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Aaron Oshry inside his home in downtown Edmonton, where he lives with his wife.Megan Albu/The Globe and Mail

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In Tales from the Golden Age, retirees talk about their spending, savings and whether life after work is what they expected.

Aaron Oshry, 82, Edmonton

I retired in June 2021 at age 80 after working as a lawyer for more than 50 years – first in South Africa and then in Canada – where I moved to at age 33. I loved my career, but there comes a time for a professional to stop, and my time had come. I started to find trial work to be too strenuous. I transitioned to retirement slowly, working four days a week for a few years and then gradually taking on less demanding cases. Thankfully, my daughter, who had been practising with me for about 30 years and is a partner at our independent firm, was very capable of taking over.

The switch to retirement was easy for me. I thought a lot in advance about what I would do and how I would keep busy. I’ve been retired for more than two years and am rarely bored. I swim three or four times a week, work with a personal trainer once a week, and go for lunch twice a week with two different groups of friends. I have a rule to never watch TV during the day. I believe there are better ways to spend my free time. I sometimes worry about being unable to drive as I get older because it could impact my ability to stay active, but I’m fine for the foreseeable future.

I had a successful career while ensuring that money would not be a problem for me and my wife in retirement. We’ve also been cautious with our spending while also saving and investing our money. I use an advisor to manage about half of our investments and handle the other half myself. It’s something I enjoy. I spend about an hour a day looking at our portfolio, both out of interest and to keep an eye on it.

The rising cost of living is a concern, but I’m trying to be realistic. Given our age, it doesn’t matter if my wife and I need to dip into our capital occasionally. Still, we have cut our expenses a bit. The biggest change has been to our travel budget. We’ve travelled extensively to places worldwide but have curtailed that in recent years, which has saved us money. We also sold our house a few years ago and moved into a condo, which is somewhat cheaper.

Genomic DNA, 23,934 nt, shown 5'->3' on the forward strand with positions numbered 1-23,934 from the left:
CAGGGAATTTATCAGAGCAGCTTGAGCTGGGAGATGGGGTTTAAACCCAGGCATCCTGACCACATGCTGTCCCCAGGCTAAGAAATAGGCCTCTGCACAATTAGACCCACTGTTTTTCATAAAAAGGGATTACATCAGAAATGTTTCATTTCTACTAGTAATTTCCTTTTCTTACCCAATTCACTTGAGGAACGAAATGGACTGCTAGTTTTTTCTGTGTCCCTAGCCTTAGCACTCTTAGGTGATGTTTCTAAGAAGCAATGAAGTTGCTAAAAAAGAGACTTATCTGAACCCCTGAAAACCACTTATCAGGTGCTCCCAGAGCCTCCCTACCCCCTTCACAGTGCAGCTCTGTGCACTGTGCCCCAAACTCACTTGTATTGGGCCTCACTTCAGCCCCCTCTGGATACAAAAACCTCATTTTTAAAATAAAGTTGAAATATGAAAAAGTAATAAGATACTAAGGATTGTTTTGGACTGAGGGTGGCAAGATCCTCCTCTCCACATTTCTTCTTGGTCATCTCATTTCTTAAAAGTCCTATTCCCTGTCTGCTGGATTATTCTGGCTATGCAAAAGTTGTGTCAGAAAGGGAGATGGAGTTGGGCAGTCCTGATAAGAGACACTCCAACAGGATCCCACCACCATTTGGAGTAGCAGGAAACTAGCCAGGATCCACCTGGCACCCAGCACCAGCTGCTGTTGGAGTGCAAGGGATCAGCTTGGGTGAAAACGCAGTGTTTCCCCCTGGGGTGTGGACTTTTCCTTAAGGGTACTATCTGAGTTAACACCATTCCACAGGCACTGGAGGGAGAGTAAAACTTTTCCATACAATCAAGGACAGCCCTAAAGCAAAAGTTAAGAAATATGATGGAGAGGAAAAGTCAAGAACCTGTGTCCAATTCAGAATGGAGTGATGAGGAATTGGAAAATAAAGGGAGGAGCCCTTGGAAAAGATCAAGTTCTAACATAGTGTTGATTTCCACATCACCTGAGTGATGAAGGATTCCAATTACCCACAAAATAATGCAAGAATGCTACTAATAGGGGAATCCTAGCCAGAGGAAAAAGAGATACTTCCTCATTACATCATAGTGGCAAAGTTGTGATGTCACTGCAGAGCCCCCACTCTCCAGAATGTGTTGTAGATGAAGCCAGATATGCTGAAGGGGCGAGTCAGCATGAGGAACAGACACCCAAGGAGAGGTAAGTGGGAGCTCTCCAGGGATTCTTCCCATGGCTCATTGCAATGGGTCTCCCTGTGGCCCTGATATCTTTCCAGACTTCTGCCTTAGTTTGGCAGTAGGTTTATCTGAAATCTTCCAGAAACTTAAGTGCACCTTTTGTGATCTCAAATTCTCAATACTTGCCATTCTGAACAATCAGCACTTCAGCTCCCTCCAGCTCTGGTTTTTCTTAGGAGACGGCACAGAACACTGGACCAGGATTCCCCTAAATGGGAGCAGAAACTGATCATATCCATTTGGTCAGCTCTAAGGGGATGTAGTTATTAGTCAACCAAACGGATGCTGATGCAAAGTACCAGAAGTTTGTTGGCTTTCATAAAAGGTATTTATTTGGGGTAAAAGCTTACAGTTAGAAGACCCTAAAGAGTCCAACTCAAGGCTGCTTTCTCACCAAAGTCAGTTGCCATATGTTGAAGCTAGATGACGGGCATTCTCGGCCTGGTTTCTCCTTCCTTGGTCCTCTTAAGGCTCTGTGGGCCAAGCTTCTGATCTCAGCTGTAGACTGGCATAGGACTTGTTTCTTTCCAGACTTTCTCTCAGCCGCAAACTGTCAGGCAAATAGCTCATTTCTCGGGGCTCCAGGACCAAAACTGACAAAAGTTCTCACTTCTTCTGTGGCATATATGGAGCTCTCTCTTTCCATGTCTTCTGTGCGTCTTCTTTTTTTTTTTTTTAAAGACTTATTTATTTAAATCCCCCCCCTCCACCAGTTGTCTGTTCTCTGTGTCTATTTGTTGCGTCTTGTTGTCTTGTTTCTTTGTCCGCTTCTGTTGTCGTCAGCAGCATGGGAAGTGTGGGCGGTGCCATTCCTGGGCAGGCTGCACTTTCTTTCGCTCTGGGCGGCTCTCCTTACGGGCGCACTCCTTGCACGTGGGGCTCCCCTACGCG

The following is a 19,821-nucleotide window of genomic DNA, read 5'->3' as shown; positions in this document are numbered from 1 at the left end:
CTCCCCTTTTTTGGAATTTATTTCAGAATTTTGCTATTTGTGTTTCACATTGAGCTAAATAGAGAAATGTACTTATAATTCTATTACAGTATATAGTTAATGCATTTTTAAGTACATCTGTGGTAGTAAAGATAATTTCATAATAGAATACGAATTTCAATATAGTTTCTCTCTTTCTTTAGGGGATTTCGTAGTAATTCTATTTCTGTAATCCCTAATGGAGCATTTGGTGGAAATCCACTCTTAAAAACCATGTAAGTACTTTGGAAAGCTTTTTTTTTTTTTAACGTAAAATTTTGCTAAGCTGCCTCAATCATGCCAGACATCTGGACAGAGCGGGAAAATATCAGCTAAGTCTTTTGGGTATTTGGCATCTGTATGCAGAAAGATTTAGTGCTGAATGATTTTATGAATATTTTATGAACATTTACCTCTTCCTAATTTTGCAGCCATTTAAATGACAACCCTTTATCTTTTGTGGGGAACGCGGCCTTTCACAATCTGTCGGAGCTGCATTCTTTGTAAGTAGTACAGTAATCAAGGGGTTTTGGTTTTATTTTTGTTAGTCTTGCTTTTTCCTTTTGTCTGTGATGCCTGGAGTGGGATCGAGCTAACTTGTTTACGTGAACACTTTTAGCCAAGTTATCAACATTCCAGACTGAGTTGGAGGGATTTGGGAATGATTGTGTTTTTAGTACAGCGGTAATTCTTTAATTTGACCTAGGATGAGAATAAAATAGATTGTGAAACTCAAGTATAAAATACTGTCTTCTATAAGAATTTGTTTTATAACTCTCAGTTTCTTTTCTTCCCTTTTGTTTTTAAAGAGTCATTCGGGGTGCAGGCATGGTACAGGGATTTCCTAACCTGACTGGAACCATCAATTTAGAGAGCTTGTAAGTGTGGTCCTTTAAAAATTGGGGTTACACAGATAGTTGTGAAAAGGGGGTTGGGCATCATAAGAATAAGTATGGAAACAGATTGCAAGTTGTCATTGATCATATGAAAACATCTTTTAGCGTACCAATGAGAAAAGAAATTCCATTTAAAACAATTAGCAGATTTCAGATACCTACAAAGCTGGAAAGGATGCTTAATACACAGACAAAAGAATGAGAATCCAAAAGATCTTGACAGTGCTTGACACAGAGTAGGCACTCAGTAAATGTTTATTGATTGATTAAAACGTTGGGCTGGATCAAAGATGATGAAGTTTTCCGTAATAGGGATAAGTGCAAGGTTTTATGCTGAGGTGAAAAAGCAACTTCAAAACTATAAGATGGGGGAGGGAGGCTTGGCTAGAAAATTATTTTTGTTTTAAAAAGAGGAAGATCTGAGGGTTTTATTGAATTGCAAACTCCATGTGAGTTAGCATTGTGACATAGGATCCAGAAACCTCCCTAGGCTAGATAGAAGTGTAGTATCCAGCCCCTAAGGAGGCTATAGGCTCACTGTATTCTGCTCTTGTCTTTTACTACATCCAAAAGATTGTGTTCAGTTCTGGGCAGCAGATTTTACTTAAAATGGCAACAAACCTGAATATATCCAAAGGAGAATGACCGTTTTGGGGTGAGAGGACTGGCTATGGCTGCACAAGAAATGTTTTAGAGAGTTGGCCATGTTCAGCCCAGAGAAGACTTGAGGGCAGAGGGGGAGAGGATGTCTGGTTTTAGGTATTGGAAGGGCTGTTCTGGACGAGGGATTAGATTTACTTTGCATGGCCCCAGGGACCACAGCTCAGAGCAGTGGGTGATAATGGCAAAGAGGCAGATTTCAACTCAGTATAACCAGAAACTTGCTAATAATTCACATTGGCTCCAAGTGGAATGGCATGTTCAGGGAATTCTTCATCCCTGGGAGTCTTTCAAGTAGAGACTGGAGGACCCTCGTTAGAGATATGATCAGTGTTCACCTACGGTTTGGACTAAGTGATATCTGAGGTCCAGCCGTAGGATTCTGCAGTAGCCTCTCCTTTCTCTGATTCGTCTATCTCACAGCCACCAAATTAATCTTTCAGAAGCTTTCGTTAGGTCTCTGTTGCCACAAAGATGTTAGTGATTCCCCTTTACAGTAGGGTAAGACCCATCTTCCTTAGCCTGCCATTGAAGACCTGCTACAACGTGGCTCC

Of course, a happy retirement isn’t just about money. To me, the secret to a good retirement is having a good marriage, which I do. My wife and I have been happily married for 59 years. We have three children and six grandchildren – three of whom are lawyers or studying to be one. I believe it’s important to keep your brain and body active, including doing some exercise. You don’t have to move like a 30-year-old, but you need to keep moving.

As told to Brenda Bouw

This interview has been edited and condensed.

Are you a Canadian retiree interested in discussing what life is like now that you’ve stopped working? The Globe is looking for people to participate in its Tales from the Golden Age feature, which examines the personal and financial realities of retirement. If you’re interested in being interviewed for this feature and agree to use your full name and have a photo taken, please e-mail us at: Please include a few details about how you saved and invested for retirement and what your life is like now.

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